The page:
Santa Barbara County has had a decades long feud with the oil and gas industry in the county. They have shut down most of those operations.
The goal: To rid the county of those evil polluters and placate naive environmental activists who oppose the use of fossil fuels.
While it’s true many of these oil/gas extraction sites have had unplanned releases (spills) in the past, it’s also true that they promptly cleaned up their mess and improved their processes to avoid spills.
Natural seeps occur frequently beneath the sea and on land as the oil seeks release from the confines of the earth. One of these locations is owned, operated and maintained by the county of Santa Barbara in Toro Canyon. Decades long, uncontrolled leaks continue to cause concern.
On Aug. 14, 2021, Noozhawk reported there have been several leaks at the site in the last two years. They reported after one leak that “So far, crews have collected a number of dead animals, including 17 small birds, 13 bats and one squirrel.”
And in January of this year, Noozhawk again reported problems at the site.
“The oil is from a natural seepage well built by the Occidental Oil Company in 1882,” Public Works spokesman Leal Wageneck said in a press release. “The Environmental Protection Agency retrofitted the site to prevent seepage in the 1990s by building an oil and water separator facility at the well. The county has monitored that facility since 2009.”
Meanwhile, the Board of Supervisors, acting at government speed (after a two-year wait) “plans to pay $3.72 million to replace a troubled oil-water-separator system in Toro Canyon.”
So, the county of Santa Barbara which has the most stringent regulatory framework in the state that it uses frequently to punish oil/gas producers, has been unable to apply those same standards to the only site the county has been responsible for since 2009.
If this were a private producer, the county would have shut down its operation immediately, and aggressively monitored the cleanup and repair efforts.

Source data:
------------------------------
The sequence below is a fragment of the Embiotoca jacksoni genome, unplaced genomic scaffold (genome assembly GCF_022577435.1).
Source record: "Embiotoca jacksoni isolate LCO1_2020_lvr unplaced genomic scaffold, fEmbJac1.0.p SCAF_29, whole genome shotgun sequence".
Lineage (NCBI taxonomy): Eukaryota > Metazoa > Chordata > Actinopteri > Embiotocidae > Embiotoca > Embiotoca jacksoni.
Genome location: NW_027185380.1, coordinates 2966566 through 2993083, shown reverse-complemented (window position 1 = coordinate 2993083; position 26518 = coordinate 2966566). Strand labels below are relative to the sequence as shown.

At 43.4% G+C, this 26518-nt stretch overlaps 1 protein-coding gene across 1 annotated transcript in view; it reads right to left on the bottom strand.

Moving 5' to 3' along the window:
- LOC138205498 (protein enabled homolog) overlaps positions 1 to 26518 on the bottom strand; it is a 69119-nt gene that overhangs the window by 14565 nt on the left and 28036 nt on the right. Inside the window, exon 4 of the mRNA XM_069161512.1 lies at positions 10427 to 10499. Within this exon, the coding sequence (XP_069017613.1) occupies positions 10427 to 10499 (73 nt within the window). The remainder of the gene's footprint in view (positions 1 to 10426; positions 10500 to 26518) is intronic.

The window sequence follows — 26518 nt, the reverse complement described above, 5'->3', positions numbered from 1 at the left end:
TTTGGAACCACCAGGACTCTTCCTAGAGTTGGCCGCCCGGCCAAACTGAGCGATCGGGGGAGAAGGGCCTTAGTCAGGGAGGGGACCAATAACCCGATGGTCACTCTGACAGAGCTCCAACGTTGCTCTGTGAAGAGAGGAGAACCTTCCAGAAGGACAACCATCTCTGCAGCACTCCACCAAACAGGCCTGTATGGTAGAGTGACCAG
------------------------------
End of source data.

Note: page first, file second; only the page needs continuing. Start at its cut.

In this case the district attorney, who is an elected official and not beholden to the Board of Supervisors, was concerned.
Noozhawk reported that “Former District Attorney Joyce Dudley sued the county over its response to a nearly year-long leak that started in 2020, alleging there was ‘very little effort from the county to contain it or to stop oil from flowing into Toro Canyon Creek.’”
The case is still pending, so we’ll see how that turns out.
So, it appears that all that concern to prevent the inadvertent release of gooey oil is limited to private operators. But, when the county of Santa Barbara is responsible for the pollution from the only oil facility the county manages, it can take several years to react and/or simply ignore responsibility to be good stewards of the land by failing to periodically visit the facility to see if it’s leaking.
Something needs to change in this county, and it starts with elected officials who allow public agencies they oversee to fail to follow regulations that they require taxpaying industries to comply with.
And it’s ironic that if the lawsuit filed by former DA Joyce Dudley results in a fine for the county, it will be taxpayers who pay the penalty, not the officials responsible for allowing the spill.
County Funds Replacement System for Leaky Toro Canyon Oil Well | Local News | Noozhawk
2021 seep: Natural Seepage Draws Cleanup Crew, Wildlife Rescuers to Toro Canyon Creek | Local News | Noozhawk
January 2023 seep: Oil in Toro Creek Traced to Natural-Seepage Well Built in 1882 | Local News | Noozhawk